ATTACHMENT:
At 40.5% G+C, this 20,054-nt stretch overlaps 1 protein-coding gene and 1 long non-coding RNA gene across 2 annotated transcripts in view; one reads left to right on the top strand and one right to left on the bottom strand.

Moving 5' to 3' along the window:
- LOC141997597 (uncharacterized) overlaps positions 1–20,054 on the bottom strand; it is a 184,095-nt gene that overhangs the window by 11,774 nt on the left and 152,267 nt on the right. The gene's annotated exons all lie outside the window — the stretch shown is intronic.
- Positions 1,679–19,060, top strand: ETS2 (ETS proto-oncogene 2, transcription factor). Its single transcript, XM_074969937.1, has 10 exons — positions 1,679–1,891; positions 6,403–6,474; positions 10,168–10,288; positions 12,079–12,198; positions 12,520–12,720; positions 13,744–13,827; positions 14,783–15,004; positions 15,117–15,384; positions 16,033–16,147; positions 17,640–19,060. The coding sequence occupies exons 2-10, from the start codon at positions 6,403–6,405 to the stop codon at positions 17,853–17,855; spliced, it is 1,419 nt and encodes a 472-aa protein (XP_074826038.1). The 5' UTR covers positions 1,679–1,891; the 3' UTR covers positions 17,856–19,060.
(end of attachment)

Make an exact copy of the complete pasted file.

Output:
At 40.5% G+C, this 20,054-nt stretch overlaps 1 protein-coding gene and 1 long non-coding RNA gene across 2 annotated transcripts in view; one reads left to right on the top strand and one right to left on the bottom strand.

Moving 5' to 3' along the window:
- LOC141997597 (uncharacterized) overlaps positions 1–20,054 on the bottom strand; it is a 184,095-nt gene that overhangs the window by 11,774 nt on the left and 152,267 nt on the right. The gene's annotated exons all lie outside the window — the stretch shown is intronic.
- Positions 1,679–19,060, top strand: ETS2 (ETS proto-oncogene 2, transcription factor). Its single transcript, XM_074969937.1, has 10 exons — positions 1,679–1,891; positions 6,403–6,474; positions 10,168–10,288; positions 12,079–12,198; positions 12,520–12,720; positions 13,744–13,827; positions 14,783–15,004; positions 15,117–15,384; positions 16,033–16,147; positions 17,640–19,060. The coding sequence occupies exons 2-10, from the start codon at positions 6,403–6,405 to the stop codon at positions 17,853–17,855; spliced, it is 1,419 nt and encodes a 472-aa protein (XP_074826038.1). The 5' UTR covers positions 1,679–1,891; the 3' UTR covers positions 17,856–19,060.